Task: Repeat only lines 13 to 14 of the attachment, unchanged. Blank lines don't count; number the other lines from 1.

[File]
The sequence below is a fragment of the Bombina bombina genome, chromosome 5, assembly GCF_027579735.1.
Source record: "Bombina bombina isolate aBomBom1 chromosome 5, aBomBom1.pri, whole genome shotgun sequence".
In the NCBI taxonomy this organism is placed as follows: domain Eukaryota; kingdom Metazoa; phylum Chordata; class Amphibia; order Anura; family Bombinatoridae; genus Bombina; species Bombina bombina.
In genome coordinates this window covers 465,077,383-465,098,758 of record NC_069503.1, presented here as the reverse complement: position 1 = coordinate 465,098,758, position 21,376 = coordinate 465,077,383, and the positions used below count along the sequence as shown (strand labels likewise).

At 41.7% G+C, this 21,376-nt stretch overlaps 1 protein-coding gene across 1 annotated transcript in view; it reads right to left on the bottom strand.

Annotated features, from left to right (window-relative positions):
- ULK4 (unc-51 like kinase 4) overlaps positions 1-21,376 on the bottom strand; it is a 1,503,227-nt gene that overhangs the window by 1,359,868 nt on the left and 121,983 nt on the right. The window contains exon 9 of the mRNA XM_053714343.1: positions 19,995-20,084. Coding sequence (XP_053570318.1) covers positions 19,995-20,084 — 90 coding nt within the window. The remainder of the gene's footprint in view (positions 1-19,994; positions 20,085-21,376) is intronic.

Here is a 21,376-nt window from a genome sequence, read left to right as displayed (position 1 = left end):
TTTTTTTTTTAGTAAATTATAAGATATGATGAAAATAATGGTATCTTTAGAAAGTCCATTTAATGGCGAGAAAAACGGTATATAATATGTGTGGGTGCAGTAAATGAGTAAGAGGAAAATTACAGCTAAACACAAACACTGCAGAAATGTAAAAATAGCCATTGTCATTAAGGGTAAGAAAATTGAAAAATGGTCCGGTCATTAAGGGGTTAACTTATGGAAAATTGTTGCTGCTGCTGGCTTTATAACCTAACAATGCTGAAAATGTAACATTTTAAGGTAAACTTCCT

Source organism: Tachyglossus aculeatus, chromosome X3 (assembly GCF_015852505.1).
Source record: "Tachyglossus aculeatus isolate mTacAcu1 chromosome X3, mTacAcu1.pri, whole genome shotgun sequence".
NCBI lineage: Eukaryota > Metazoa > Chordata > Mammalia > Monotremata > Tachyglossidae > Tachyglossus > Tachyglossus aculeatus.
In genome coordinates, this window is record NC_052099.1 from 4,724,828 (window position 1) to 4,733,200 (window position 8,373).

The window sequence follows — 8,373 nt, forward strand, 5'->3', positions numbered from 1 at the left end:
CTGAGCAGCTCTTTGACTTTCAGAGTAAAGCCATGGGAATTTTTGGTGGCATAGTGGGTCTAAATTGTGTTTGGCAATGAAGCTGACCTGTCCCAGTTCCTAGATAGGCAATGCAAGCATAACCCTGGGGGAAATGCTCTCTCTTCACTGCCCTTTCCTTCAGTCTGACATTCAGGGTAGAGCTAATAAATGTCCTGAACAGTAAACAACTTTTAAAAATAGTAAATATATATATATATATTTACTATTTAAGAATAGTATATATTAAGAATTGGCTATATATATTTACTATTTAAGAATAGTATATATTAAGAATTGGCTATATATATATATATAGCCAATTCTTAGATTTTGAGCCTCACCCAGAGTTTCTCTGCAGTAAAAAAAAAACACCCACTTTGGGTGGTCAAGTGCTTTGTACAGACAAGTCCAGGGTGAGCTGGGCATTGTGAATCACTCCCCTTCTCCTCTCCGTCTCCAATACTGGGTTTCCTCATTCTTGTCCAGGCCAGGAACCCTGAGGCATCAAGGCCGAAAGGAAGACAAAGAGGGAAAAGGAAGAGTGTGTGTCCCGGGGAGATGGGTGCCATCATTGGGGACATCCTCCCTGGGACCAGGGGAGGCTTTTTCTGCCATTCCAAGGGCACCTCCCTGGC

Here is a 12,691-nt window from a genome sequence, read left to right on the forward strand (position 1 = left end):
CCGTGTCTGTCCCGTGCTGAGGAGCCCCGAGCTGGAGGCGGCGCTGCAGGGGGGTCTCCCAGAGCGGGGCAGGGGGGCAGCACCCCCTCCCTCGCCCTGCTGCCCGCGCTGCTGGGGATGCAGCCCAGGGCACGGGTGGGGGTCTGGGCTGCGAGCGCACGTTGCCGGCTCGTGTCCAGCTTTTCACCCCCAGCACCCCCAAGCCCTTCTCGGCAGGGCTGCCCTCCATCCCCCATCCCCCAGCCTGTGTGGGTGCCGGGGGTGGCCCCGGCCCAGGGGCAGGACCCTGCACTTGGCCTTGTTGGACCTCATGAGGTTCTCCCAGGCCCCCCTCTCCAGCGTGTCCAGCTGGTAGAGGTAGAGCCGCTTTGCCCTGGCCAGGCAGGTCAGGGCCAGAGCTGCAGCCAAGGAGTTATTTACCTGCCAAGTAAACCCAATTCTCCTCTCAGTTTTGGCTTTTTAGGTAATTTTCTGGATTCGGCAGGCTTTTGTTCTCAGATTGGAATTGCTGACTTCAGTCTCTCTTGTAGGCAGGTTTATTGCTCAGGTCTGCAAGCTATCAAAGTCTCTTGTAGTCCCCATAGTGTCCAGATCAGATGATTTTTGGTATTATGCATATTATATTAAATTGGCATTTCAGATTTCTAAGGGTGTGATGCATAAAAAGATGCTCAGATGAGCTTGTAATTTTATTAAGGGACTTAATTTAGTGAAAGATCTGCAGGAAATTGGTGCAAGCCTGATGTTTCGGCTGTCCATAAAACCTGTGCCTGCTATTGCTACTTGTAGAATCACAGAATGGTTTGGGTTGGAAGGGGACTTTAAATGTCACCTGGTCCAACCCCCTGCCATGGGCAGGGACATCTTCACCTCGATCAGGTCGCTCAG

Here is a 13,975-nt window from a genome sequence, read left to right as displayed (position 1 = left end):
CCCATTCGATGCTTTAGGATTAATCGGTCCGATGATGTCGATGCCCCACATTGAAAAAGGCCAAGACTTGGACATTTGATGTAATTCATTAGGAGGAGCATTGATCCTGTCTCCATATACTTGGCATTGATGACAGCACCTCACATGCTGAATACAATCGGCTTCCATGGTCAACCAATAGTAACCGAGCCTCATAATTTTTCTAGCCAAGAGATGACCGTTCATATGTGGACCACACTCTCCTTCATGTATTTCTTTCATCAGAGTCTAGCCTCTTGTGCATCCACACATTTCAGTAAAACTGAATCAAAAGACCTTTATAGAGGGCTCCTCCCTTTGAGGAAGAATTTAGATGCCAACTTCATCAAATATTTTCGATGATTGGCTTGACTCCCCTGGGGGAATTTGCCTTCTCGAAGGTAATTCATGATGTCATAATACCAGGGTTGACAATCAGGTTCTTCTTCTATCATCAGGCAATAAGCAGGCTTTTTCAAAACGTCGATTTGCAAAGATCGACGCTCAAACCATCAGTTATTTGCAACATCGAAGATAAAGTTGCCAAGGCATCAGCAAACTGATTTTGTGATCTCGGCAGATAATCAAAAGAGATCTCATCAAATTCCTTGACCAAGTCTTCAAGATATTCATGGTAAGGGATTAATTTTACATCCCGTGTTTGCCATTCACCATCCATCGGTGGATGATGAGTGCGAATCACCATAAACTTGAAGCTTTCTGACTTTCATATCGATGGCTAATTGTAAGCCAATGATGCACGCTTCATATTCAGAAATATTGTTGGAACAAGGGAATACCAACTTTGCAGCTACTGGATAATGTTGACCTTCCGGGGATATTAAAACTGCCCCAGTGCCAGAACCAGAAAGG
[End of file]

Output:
In genome coordinates, this window is record NC_052099.1 from 4,724,828 (window position 1) to 4,733,200 (window position 8,373).

The window sequence follows — 8,373 nt, forward strand, 5'->3', positions numbered from 1 at the left end: